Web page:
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Call Center Expansion

By Lou Sennick, The World May 15, 2014 First Call Resolution, on Anderson Avenue on the left, is working to expand their Coos Bay location into the building next door on the right. The former JC Penney store will be where they are planning to add another 100 jobs.

COOS BAY — In a region that’s still clambering out of the Great Recession, any and all new jobs are welcomed.

First Call Resolution call center, 161 Anderson Ave. in Coos Bay, is beginning work to expand into the former JC Penney building next door.

First Call is based in Roseburg, and originally considered opening a sixth call center elsewhere in the state. Instead, officials wanted to see the Coos Bay center grow.

“A lot of our programs and clients that we work for out of our Coos Bay location continue to grow,” said Katheryn Carnahan, First Call’s chief operating officer. “Rather than trying to put a center in another location, we’re just going to make this center bigger.”

Call center staff provide customer service support via phone, email and web chat to a variety of companies, including start-ups, social media and tech companies out of Silicon Valley.

The center started out with just 30 employees when it opened in June 2012. Two years later, officials anticipate an additional 100 jobs with the expansion, pushing the center to nearly 300 workers.

“We’re one of the fastest growing companies in Oregon year after year,” said Aaron Grusi, director of Coos Bay’s call center as of January. “We’ve had 30 percent growth and expanded capacity in two locations. We opened a new call center in Veneta and now we’re looking at sites for our sixth location.”

In total, First Call supports more than 60 clients with nearly 800 employees. That track record bodes well for a sluggish South Coast economy.

Call centers that contract with more than one company are better positioned to ride the ebbs and flows within various industries and the business cycle, versus a call center that contracts with one telephone service provider or one retail company,” said Guy Tauer, Oregon Employment Department regional economist. “Putting faith in any industry certainly has risk to it. But I don’t think you’re putting all of your eggs into the call center basket with 100 jobs. As fast as the economy’s changing, there certainly are no sure things anymore, unless you’re a funeral parlor director or a tax collector.

“In general, anytime you’re gaining jobs and companies are looking to expand, that’s a good thing, especially in areas like the South Coast, which hasn’t seen a fast recovery coming out of the Great Recession.”

But employment is picking up. This spring, Oregon saw its fastest job growth in nearly a decade. Over March and April, 15,000 jobs were added statewide, the most since 15,100 jobs were added over November and December 2005.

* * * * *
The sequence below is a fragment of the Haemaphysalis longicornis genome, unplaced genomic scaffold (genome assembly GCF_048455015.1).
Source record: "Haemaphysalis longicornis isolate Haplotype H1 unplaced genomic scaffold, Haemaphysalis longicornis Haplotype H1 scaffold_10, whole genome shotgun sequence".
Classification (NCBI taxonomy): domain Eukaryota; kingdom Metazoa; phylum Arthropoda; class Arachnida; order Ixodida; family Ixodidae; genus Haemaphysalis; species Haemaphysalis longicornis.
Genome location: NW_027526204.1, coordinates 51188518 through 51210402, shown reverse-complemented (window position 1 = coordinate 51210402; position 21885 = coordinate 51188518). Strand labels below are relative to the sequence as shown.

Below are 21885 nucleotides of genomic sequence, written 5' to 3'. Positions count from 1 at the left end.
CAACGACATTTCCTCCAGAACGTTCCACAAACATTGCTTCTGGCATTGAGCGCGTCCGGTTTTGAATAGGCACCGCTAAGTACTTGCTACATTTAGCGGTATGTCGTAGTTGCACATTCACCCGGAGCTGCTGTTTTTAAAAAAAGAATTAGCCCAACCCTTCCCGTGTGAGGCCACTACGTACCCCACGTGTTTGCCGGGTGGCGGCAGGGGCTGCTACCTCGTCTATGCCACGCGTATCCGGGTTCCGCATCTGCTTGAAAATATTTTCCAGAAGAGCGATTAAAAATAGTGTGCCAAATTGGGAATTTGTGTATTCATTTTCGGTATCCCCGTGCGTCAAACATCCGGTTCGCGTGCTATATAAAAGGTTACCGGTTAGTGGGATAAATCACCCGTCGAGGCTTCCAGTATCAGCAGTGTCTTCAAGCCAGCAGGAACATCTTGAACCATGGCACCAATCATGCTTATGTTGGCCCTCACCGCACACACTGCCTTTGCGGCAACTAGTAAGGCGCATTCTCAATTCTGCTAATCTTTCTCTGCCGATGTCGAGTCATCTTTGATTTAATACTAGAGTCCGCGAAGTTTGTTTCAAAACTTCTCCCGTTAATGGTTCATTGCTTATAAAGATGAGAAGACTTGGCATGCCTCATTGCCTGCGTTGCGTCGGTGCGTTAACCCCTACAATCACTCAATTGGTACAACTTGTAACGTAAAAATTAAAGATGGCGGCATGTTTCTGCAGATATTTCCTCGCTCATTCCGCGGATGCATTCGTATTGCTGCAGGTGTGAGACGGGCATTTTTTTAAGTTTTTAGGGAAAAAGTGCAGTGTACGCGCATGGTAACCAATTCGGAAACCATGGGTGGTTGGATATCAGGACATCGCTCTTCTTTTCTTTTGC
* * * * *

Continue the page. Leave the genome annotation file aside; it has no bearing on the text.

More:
Oregon is adding jobs faster than the rest of the U.S., growing 2.6 percent over the year compared to the nation’s 1.7 percent, according to the Oregon Employment Department.

It’s taking Oregon longer to return to pre-recession employment, though, since the state lost more jobs during the recession and crept out slowly in the following years.

Unemployment statewide remained stagnant in April at 6.9 percent. It’s sinking at about the same rate in Coos County, but it’s still higher, at 9.1 percent in March.

The county’s total employment in March was 21,300. Tauer said 100 jobs is a big deal in a relatively small labor market.

“Adding 100 jobs makes more of an impact in Coos County than it would in Multnomah County,” he said.

First Call was voted for the last two years as one of The Oregonian’s top workplaces in the state.

“We’re a destination employer within the community of Coos Bay and we’ve got really great clients here who want to grow with us,” Grusi said.

Herb Yussim, Oregon Bay Properties co-owner and broker, said the space needs a lot of renovations to bring it up to the call center’s standards, including improving the HVAC system and opening a wall between the two spaces to make one large office. The store was built in the 1950s.

“In speaking with many people who have been in the building, they have fond memories of their first pair of shoes, their first suit that they purchased in that building,” Yussim said.

Demolition and clean-up will start soon, Carnahan said, with completion slated for sometime in August or September. Grusi said there will be career fairs this summer.

In 2013, the median hourly wage for customer service representatives in Coos and Curry counties was $14.22, lower than the state’s $15.38. Those figures include “customer service representative” jobs across all industries, not just call centers.

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Reporter Chelsea Davis can be reached at 541-269-1222, ext. 239, or by email at Follow her on Twitter: @ChelseaLeeDavis.